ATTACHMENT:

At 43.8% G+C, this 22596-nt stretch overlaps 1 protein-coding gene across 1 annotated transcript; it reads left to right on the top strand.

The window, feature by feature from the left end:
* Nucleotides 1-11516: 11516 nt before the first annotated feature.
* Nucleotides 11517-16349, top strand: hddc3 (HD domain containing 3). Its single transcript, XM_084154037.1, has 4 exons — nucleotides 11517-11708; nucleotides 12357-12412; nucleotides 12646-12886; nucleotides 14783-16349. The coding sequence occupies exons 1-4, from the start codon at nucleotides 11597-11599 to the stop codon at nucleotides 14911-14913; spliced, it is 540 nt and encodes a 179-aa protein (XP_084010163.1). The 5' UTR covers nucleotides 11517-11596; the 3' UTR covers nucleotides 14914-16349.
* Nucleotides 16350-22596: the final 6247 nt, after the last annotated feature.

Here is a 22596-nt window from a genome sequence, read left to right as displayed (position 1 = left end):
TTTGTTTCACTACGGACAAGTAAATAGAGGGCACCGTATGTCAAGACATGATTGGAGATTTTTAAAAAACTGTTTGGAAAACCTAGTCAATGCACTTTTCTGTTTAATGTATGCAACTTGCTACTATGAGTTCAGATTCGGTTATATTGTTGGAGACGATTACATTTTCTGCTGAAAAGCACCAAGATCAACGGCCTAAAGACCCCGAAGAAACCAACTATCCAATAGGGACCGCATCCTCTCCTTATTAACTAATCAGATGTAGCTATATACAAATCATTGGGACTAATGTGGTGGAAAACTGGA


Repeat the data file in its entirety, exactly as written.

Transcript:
At 43.8% G+C, this 22596-nt stretch overlaps 1 protein-coding gene across 1 annotated transcript; it reads left to right on the top strand.

The window, feature by feature from the left end:
* Nucleotides 1-11516: 11516 nt before the first annotated feature.
* Nucleotides 11517-16349, top strand: hddc3 (HD domain containing 3). Its single transcript, XM_084154037.1, has 4 exons — nucleotides 11517-11708; nucleotides 12357-12412; nucleotides 12646-12886; nucleotides 14783-16349. The coding sequence occupies exons 1-4, from the start codon at nucleotides 11597-11599 to the stop codon at nucleotides 14911-14913; spliced, it is 540 nt and encodes a 179-aa protein (XP_084010163.1). The 5' UTR covers nucleotides 11517-11596; the 3' UTR covers nucleotides 14914-16349.
* Nucleotides 16350-22596: the final 6247 nt, after the last annotated feature.

Here is a 22596-nt window from a genome sequence, read left to right as displayed (position 1 = left end):
TTTGTTTCACTACGGACAAGTAAATAGAGGGCACCGTATGTCAAGACATGATTGGAGATTTTTAAAAAACTGTTTGGAAAACCTAGTCAATGCACTTTTCTGTTTAATGTATGCAACTTGCTACTATGAGTTCAGATTCGGTTATATTGTTGGAGACGATTACATTTTCTGCTGAAAAGCACCAAGATCAACGGCCTAAAGACCCCGAAGAAACCAACTATCCAATAGGGACCGCATCCTCTCCTTATTAACTAATCAGATGTAGCTATATACAAATCATTGGGACTAATGTGGTGGAAAACTGGA